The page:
December 17, 2021 Grand Isle, La.
The Louisiana Iris Conservation Initiative (LICI) participated in an event organized by the Nature Conservancy to help clean-up Hurricane Ida storm debris from their Grilletta Tract of the Lafitte Woods Preserve. In addition, LICI's volunteers planted another 400 Louisiana irises in the freshwater bog located on the property while they were there.
The Nature Conservancy's Grilletta Tract is part of their Lafitte Woods, which is 35 acres live oak tree groves on Grand Isle. The Lafitte Woods is the last remnant of the live oak tree groves that of what once covered the entire island.
The Nature Conservancy's Lafitte Woods is a critical habitat for birds to rest once they have migrated across the Gulf of Mexico in the spring or to rest before they start their return trip in the fall. It attracts bird watchers from around the country.
The Grilletta Tract is one parcel of land among others that make up the Lafitte Woods holdings of the Nature Conservancy in Grand Isle. It is the site of an on-going Louisiana iris restoration project started by the Grand Isle Garden Club that has been continued since 2020 by LICI.
LICI's volunteers begin work helping to cleanup Hurricane Ida storm debris at the iris bog of the Nature Conservancy's Grilletta Tract on December 17th. Many of the volunteers were residents of nearby Lafourche parish and had also received hurricane damage to their homes and properties.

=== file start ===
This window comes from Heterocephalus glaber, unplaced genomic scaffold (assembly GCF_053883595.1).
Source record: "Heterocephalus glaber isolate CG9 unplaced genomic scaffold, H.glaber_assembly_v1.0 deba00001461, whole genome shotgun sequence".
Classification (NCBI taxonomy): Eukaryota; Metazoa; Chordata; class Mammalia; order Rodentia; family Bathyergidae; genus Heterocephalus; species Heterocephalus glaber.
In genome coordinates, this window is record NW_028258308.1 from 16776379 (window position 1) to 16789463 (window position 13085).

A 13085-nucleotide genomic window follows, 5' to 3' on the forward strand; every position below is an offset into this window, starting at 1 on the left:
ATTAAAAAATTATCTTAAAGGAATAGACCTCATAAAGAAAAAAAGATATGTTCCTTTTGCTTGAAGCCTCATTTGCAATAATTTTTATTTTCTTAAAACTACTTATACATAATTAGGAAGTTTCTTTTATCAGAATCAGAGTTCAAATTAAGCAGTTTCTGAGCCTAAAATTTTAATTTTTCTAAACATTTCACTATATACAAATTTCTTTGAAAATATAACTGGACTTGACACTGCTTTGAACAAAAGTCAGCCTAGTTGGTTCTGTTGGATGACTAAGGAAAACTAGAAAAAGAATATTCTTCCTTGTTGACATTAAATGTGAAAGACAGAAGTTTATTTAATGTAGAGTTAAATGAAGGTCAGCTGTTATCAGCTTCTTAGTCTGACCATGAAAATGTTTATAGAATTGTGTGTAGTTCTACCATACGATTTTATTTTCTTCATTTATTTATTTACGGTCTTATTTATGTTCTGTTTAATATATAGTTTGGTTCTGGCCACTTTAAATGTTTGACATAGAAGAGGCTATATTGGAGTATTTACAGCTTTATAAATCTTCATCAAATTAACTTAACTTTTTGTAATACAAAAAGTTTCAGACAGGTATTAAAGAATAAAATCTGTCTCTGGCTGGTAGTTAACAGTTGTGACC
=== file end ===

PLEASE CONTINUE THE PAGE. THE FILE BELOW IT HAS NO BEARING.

Crews from other Nature Conservancy properties in south Louisiana were on-site with equipment to help clean up as LICI's volunteers worked in the bog area.
Photo: As The Nature Conservancy's crew used heavy equipment to clean off hurricane debris from the front section of the property a LICI volunteer is shown bringing some irises to the freshwater bog for planting.
Grand Isle is a barrier island on Louisiana's Gulf of Mexico coast. The Grilletta Tract is located near the center of the island. The rear of the property has frontage on the back bay of Grand Isle. The irises are planted in a bog at the center of the property where there is a short boardwalk. Hurricane Ida's storm surge put the irises growing in the freshwater bog completely underwater with full-strength Gulf of Mexico seawater.
The volunteers begin planting irises after they had removed the hurricane debris.
2020's Hurricane Zeta also flooded the bog with its saltwater storm surge. LICI's Gary Salathe says, "The only explanation we have for their survival is that the storm surge came in quickly and left just as quickly after the storm passed by. That was followed by the drainage from next door neighborhoods allowing rainwater to flow through the bog for the last two months flushing out the salt left in the soil."
The last of the Louisiana iris are shown being planted.
LICI has plans to come back at least one more time to plant an equal number of Louisiana irises in the Grilletta Tract's freshwater bog during January.